It’s not uncommon for people to visit an emergency room when they feel sick and don’t know why. Emergency rooms across the country help people with non-urgent health issues as long as they can pay for emergency room services. But treating patients with non-urgent medical conditions is a major problem in the healthcare industry. According to a recent medical survey, 30 percent of the people who need medical care go to a hospital emergency room instead of visiting a doctor’s office. And according to an American Journal of Managed Care (AJMC) report, 37 percent of all emergency room visits were non-urgent visits.
Emergency room physicians like Florida’s Dr. Eric Forsthoefel say they treat hundreds of non-urgent patients in the emergency room. Dr. Forsthoefel graduated from Louisiana State University School of Medicine Shreveport in 2012. He did his residency at Louisiana State University. Eric received approval from several licensing boards so he could offer his emergency room expertise to patients.
Dr. Forsthoefel got his emergency medicine certification from the American Board of Emergency Medicine. Eric also holds a Louisiana State Medical License and a Florida State Medical License. Forsthoefel’s six years of experience in emergency room care opened his eyes to many of the challenges emergency room physicians face. Dr. Forsthoefel spends time in his emergency room treating cardiac issues as well as bone fractures, cuts, bruises, and acute illnesses. His training and his experience help him deal with, and assess, patients who come into the emergency room complaining about their medical predicaments.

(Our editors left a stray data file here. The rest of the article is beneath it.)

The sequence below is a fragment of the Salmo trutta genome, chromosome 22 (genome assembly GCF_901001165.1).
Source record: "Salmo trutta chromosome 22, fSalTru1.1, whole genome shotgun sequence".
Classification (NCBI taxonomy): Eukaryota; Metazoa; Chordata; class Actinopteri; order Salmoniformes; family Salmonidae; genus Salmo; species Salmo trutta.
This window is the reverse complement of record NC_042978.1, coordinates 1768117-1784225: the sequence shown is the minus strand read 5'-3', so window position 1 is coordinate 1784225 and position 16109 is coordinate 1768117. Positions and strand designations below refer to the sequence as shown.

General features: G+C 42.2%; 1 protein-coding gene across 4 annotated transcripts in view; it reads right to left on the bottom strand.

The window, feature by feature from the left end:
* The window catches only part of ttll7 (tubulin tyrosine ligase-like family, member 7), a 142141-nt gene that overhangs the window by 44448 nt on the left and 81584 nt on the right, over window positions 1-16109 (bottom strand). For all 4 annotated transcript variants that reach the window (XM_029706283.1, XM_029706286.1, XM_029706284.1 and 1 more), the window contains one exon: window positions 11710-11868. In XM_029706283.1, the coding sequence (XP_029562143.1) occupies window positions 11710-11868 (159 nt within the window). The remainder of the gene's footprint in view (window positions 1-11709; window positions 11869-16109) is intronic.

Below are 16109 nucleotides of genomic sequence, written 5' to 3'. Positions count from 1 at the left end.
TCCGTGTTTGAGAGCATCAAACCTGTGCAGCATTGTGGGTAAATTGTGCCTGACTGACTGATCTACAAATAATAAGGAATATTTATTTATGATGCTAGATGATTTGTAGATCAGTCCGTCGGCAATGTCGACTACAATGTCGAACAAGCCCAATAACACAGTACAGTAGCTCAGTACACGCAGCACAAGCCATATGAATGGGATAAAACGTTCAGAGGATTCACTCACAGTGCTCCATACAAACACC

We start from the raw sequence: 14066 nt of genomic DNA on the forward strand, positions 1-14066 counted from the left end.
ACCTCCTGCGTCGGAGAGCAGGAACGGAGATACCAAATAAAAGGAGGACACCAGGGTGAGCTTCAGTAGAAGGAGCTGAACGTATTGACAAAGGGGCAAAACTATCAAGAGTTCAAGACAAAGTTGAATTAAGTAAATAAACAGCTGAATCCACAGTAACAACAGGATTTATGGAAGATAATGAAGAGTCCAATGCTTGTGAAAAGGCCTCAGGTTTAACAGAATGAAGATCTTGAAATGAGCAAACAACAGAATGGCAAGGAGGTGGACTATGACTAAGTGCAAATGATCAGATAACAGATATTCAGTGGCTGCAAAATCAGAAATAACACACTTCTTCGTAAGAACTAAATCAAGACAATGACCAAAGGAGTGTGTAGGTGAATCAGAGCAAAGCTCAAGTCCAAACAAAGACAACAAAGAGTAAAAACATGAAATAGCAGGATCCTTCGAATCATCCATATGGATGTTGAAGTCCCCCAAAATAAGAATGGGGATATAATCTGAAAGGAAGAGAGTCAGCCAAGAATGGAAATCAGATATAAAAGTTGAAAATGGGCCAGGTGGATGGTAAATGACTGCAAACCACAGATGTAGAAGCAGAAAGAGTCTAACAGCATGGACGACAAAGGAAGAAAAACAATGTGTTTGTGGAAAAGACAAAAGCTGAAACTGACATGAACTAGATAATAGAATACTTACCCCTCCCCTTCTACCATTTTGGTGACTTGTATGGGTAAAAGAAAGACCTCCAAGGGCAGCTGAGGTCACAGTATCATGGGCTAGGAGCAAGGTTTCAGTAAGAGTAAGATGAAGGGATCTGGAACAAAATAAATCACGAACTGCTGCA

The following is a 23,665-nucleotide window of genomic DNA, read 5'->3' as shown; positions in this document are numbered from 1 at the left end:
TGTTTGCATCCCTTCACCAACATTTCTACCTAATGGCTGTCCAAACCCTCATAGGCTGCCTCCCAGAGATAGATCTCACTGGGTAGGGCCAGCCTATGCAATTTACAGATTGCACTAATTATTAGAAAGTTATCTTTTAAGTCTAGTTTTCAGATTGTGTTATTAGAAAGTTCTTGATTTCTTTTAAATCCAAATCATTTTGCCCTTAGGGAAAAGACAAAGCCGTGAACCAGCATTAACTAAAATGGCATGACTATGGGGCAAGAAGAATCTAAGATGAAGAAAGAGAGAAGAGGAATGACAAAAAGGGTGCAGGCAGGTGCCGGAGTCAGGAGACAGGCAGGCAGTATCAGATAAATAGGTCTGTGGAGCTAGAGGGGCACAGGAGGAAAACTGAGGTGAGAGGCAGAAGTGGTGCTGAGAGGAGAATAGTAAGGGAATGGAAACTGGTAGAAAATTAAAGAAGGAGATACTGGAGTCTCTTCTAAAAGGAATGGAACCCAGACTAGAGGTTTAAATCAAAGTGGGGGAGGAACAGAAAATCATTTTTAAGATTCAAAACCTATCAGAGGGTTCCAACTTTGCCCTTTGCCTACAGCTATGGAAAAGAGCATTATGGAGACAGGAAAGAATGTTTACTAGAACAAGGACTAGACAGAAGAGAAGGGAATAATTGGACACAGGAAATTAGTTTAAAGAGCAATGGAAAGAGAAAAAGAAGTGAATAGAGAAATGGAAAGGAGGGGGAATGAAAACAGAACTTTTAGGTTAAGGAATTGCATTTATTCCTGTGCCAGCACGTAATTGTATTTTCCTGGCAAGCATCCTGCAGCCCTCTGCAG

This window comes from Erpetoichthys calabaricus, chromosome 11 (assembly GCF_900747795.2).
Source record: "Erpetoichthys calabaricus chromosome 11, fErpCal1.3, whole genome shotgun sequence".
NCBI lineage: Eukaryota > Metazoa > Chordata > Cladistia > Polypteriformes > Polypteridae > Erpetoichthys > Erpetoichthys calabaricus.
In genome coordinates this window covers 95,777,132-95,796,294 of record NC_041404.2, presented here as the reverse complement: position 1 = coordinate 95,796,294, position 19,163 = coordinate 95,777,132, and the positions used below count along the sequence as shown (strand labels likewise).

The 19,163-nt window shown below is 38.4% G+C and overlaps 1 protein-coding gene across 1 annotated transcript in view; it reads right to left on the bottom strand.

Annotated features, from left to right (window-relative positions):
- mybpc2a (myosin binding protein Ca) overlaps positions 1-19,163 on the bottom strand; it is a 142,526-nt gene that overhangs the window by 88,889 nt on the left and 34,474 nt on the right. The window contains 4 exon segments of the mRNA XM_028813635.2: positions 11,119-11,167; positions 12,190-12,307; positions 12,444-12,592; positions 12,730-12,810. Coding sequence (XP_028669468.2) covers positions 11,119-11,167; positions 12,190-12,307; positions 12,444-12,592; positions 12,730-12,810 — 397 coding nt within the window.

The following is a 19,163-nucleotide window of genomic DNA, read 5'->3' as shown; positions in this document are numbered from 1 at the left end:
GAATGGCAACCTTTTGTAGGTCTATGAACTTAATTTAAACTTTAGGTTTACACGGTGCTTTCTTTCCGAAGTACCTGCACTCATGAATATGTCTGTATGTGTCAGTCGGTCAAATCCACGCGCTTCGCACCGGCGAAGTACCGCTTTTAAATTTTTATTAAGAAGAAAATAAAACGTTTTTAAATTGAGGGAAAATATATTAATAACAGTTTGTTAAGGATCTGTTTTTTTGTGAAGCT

In a recent interview, Dr. Forsthoefel explained the non-urgent emergency room issue. He said every patient who comes to the emergency room gets the full attention of the nurses, support staff, techs, and the physicians who treat them. All patients require a bed, and they are usually in short supply. The volume of non-urgent patients makes it difficult for nurses, doctors, and hospital staff to treat the people who need urgent medical care.
In the same interview, Dr. Forsthoefel said emergency room become less effective because the staff’s workload is overwhelming. Resources that should go to patients with life-threatening illnesses go to non-urgent patients, and that makes it hard for emergency department staff to manage patient flow.
According to a George Washington University study, non-urgent patients who visit emergency rooms come from different social and educational backgrounds. The high income, highly educated patients go to emergency rooms because it takes too long to get an appointment with their primary care provider. Low-income, non-urgent patients like to go to the emergency room because it’s convenient. Plus, many low-income patients don’t have a primary care provider. Young patients choose the emergency room because it’s the easiest way to get non-urgent medical attention.
Some studies say more men than women use emergency rooms as non-urgent doctor visits. But Dr. Forsthoefel says other studies show more women than men use Florida emergency rooms. But Forthoefel thinks the non-urgent care issue in emergency rooms is not a gender issue. It’s a patient choice issue.